Climbing Mount Kilimanjaro
Zoltan Serfozo  /  Alamy
Scaling Tanzania’s Mount Kilimanjaro with a group of like-minded travelers creates new bonds and a heightened appreciation of nature. Reaching the summit isn’t even necessary; most hikers say the deepest change happens on the way there.
updated 2/18/2010 9:48:38 AM ET 2010-02-18T14:48:38

Jane Goldstein, a Boston corporate attorney, was turning 40 when she decided she needed to scale Kilimanjaro. Climbing for eight days with a cast of characters that included a recent widower, her best friend, and four Texans, Goldstein grew fond of the Kilimanjaro-trekker’s mantra of pole-pole, Swahili for “slowly.” It was, she says, “a wonderful pace of life.” Closing in on the summit, she realized the purpose of her trip: it made her feel like she could do anything.

Goldstein’s tale is hardly unusual—midlife restlessness is so common it seems like a cliché. But psychologists say it’s real: a period of discontent that can produce feelings of boredom, doubt, anger, and unease.

Traveling has always been a remedy, but more people are forgoing cars and tattoos these days in favor of real-world exploration, according to Portland, Maine–based travel agent Pam Hurley. “With travel,” she says, “you forget about the money and remember what you get mentally, physically, or spiritually.”

Of course, treating a crisis of this magnitude requires more than a weekend at the beach. So midlifers seek out trips with at least one special quality, like adventure, danger, learning, physicality, or goodwill. Add a “now-or-never” layer to the trip and you could well be on the path to healing.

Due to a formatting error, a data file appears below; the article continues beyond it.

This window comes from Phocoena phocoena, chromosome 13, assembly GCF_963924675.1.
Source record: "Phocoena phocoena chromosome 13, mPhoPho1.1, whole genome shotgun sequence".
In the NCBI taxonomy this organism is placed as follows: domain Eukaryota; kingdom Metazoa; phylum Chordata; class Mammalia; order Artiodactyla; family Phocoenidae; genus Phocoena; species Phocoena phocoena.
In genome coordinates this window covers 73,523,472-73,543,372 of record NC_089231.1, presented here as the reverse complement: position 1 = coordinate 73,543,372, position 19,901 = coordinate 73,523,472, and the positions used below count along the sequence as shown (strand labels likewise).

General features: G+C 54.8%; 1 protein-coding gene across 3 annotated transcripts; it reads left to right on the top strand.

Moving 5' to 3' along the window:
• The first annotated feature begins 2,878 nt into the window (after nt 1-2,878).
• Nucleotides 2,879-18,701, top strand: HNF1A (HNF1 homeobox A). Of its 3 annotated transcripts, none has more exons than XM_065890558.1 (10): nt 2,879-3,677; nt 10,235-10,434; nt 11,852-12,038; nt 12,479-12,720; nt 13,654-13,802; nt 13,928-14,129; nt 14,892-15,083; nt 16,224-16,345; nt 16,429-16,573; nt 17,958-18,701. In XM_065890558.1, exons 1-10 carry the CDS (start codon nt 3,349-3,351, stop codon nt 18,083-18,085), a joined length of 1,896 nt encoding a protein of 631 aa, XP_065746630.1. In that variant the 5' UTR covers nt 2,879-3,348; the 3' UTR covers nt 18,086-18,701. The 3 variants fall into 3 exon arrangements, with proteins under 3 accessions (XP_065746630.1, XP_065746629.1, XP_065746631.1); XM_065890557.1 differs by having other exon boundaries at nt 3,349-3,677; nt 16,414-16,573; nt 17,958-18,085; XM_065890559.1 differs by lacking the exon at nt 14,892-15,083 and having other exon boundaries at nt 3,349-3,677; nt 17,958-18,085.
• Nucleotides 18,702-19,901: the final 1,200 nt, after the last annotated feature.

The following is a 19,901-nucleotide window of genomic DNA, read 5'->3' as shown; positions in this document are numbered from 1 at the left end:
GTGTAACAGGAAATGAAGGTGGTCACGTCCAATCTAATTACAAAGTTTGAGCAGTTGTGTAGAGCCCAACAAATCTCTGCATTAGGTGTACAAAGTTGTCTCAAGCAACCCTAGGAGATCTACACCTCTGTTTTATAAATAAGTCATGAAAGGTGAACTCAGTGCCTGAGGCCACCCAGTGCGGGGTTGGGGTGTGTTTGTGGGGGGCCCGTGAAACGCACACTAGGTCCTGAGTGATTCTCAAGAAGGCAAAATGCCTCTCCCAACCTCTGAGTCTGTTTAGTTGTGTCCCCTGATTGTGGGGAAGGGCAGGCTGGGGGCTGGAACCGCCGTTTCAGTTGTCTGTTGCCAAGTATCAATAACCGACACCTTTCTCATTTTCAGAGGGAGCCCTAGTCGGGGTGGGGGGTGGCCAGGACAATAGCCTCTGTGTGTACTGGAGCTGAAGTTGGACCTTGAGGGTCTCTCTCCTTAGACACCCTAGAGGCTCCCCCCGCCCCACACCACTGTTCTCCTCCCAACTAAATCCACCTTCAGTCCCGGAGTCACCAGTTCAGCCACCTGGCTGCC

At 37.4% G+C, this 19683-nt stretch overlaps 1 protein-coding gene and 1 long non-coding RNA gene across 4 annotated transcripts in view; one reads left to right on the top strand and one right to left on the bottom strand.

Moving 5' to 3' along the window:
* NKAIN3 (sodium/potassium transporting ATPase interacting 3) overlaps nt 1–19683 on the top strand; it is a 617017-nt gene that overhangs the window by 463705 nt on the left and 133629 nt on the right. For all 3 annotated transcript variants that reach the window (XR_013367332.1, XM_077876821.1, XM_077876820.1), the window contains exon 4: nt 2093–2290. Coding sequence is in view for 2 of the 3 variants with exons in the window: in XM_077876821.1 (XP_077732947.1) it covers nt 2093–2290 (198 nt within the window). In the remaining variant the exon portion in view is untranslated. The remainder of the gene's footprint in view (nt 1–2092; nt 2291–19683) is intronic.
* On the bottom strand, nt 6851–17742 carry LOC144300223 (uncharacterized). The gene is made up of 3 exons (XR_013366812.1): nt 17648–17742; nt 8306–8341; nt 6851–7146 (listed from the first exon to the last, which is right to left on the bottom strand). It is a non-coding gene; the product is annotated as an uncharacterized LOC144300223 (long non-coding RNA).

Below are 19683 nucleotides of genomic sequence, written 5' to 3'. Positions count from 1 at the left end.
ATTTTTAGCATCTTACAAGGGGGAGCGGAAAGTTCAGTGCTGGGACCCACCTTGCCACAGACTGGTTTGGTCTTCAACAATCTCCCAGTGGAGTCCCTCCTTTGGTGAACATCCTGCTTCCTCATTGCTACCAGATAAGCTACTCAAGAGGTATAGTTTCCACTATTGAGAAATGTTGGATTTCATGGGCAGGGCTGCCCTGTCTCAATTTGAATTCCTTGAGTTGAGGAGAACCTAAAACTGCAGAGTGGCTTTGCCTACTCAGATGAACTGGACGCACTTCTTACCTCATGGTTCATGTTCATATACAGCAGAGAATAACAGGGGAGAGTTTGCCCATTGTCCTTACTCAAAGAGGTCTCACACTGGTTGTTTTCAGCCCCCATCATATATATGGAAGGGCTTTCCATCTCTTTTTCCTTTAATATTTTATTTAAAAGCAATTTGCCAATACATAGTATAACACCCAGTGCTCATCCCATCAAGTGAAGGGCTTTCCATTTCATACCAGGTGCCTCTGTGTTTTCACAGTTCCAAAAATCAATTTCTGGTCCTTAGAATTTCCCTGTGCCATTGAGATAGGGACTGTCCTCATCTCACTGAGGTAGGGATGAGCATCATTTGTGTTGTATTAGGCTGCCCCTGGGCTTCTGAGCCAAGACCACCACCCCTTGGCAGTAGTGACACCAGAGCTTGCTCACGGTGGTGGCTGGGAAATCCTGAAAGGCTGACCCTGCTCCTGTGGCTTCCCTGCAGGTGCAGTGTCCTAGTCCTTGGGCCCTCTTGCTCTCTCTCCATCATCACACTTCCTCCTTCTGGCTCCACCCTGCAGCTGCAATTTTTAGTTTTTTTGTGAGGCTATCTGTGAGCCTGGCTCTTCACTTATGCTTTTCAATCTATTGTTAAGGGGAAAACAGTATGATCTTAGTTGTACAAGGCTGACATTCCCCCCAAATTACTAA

Reconnecting at Esalen, Big Sur, Calif.
Daniel Bianchetta
Since the ’60s, Big Sur’s Esalen Institute—devoted to the “exploration of human potential”—has satisfied many a wanderer in need of change. A weeklong soak in the center’s natural hot springs, overlooking the Pacific from a Big Sur cliff, can be just as healing.

One time-sensitive option: the Tibetan plateau, which environmentalists say is rapidly diminishing due to global warming. It’s also where Tibetan culture is at its best preserved, making for a fulfilling photography workshop. Plateau Photo Tours runs a two-week expedition that combines access to little-seen areas of nomadic Tibet with a crash course in picture-taking. World-renowned photojournalists provide hands-on instruction in a small-group setting, and the company also dabbles in philanthropy, hiring locals and donating partial proceeds to development programs.

But when it comes to a midlife crisis, not even the sky has to be the limit. Richard Branson’s Virgin Galactic can jettison you right into outer space, with a three-day trip that begins at space camp and ends in free-floating about the cabin. Aircrafts depart from a traditional runway, launch into orbit from 60,000 feet, and glide back home.

More than just a chance to live out those adolescent Mark Hamill fantasies, viewing Earth from the void is the ultimate perspective-altering destination. It also makes for pretty killer cocktail-party chatter—at least for those who can afford the $200,000 price tag.

Whatever you decide, though, a successful trip boils down to challenging yourself with something new. “The best sort of midlife travel takes you to an unfamiliar place,” says Atlanta travel agent Betty Jo Currie. “To be something, do something, so profoundly different—there’s a freedom that comes with that.”

Copyright © 2012 American Express Publishing Corporation


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